THE PERENNIAL AMBIGUITY OF CHRISTOPHER WOOL
I like Christopher Wool’s artwork. Wool became famous for his paintings of strong, provocative phrases in black letters, primarily ALL CAPS. Wool’s works are of an abstract nature, sometimes intricate in presenting an idea, other times arcanely elusive. In October’s Vogue Dodie Kazanjian scored a rare interview with the media-reclusive artist. The format and presentation of the arguments the writer provides to the text more closely resembles that of an essay, but many intriguing themes come up.
By introducing Willem de Kooning’s approach to artistic work–who worked “out of doubt”–as a starting point, the writer reveals the artistic intentions of Wool to be consistent in their omnipresent questioning and doubting. They are works defined by what Kazanjian calls a “perennial ambiguity.” This ambiguity may also be viewed as the proclamation of the honest confusion of an artist. Thus, the refusal of adopting an authoritative style should not be considered the result of limited intellectual rigor, but rather should be respected for its humility.
Discussing his artistic aspirations and how he managed to become a significant part of the modern art world, Wool asserts that his path was somewhat coincidental. “It just kind of happened,” he states. A key to his success was possibly that his early years in New York coincided with a legendary era of NY nightlife and culture: CBGB and Max’s Kansas City. The intersection of nightlife and the art-reality that was being created was evident in the 1980s, and shaped the public’s perception of artists’ role.
Upon revisiting his old work, the artist himself confesses: “They were offensive, funny, and indelible–you had to pay attention.” Consequently, it is not surprising that the critical response to his work varied. Some thought it populist in its negativity, while others observed in it a radical stance: a cacophonous harmony, or a refreshing pathos. What is predictable in his work is Wool’s lack of “conclusiveness” or the absence of artistic closure.
“I firmly believe it’s not the medium that’s important, it’s what you do with it,” the artist clarifies.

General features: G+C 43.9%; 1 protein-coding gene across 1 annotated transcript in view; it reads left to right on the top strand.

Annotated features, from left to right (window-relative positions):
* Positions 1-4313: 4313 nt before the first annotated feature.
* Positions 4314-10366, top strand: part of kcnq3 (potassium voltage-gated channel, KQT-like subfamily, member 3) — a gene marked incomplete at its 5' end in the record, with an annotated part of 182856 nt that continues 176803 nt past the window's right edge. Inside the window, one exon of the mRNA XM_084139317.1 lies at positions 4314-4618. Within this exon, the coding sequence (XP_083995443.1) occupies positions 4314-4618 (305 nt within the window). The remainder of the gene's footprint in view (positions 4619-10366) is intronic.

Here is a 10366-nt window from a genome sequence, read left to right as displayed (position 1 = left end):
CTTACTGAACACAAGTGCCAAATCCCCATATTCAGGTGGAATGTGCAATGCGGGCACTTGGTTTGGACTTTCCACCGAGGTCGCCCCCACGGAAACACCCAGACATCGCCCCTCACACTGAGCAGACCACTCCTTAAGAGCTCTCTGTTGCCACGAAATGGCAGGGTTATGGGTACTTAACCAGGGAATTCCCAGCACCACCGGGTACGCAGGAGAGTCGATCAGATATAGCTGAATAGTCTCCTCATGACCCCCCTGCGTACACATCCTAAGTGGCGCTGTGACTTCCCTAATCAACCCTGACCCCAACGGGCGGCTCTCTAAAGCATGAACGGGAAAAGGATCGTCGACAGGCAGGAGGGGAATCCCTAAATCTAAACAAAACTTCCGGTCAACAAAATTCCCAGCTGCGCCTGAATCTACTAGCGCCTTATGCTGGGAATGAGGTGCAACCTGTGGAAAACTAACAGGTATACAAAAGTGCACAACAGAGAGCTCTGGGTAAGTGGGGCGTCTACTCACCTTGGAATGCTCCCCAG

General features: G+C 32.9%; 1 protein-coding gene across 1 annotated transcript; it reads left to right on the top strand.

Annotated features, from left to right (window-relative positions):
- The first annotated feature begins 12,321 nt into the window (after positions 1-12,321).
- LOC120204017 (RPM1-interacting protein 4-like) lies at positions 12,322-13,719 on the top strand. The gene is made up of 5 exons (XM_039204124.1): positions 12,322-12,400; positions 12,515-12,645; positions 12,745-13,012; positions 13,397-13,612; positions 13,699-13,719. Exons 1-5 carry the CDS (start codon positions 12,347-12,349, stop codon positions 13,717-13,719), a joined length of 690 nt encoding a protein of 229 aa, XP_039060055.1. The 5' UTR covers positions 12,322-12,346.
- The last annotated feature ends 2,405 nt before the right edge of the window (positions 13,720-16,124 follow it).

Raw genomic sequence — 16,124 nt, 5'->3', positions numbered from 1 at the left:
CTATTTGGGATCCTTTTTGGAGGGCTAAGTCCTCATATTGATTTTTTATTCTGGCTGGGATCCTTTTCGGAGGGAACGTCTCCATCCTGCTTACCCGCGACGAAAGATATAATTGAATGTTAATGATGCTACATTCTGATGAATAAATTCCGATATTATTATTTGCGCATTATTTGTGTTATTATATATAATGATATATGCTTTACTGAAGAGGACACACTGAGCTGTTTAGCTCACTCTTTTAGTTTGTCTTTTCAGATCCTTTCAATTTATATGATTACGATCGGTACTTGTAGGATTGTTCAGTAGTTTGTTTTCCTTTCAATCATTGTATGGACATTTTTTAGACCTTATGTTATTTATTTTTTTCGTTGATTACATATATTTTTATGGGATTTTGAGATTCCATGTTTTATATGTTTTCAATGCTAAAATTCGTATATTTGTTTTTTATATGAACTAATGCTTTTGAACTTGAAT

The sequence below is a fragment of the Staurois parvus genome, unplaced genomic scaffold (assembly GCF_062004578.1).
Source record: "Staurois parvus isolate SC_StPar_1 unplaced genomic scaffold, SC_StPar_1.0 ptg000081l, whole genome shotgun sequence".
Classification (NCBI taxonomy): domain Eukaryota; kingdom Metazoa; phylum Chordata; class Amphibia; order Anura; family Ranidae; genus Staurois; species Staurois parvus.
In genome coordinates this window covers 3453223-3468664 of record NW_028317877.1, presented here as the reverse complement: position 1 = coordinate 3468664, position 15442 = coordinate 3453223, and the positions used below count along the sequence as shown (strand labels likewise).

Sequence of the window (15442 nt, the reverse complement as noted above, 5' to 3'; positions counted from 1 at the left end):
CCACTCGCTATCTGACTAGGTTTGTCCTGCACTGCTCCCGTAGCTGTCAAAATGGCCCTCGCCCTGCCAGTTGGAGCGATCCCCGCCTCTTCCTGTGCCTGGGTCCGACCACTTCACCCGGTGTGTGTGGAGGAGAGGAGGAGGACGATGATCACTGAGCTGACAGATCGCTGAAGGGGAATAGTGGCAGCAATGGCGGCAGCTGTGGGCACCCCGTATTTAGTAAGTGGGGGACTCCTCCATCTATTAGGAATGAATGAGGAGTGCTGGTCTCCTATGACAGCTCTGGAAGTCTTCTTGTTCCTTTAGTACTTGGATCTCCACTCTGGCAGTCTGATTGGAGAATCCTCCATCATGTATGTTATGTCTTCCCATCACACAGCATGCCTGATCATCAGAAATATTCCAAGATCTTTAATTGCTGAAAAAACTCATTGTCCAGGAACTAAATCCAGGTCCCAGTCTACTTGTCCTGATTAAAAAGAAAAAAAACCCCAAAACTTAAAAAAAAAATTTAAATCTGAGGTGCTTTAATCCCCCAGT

ARIEL PINK’S PERENNIAL AMBIGUITY
In a different medium, Ariel Pink serves as an example of an artist who rejected performing in a “dishonest” manner. Ariel Pink garnered attention for his unique and original home-produced sound, often utilizing unorthodox means–such as using his armpits–to compose melodies. A distinct case that illustrates Ariel Pink’s refusal to perform “dishonestly” was his unwillingness to put on a traditional “show” for live audiences.
“Hey, I’m giving audiences the real thing,” he says with a shrug. “For better or worse, I’m out there, and those are the circumstances. People don’t like it when it seems like you don’t know what’s happening, or I’m getting bummed out with certain aspects and I can’t hide it. I think people feel that pain and just think it’s bad.”
Eventually, Ariel Pink, and the people he worked with to execute his live performances, figured out a way to make his performance accessible to mainstream audiences, or at least less inaccessible.
Was this a success of creative strength or a personal compromise?
Christopher Wool is married to Charline von Heyl, an abstract painter of German origin. In the Vogue article, Von Heyl describes their marriage to as “a marriage about the luxury of being alone together.”
I wonder how much of their partnership was built upon their identities as artists. I cannot decide if that is a romantic triumph or the absolute failure of intimate companionship.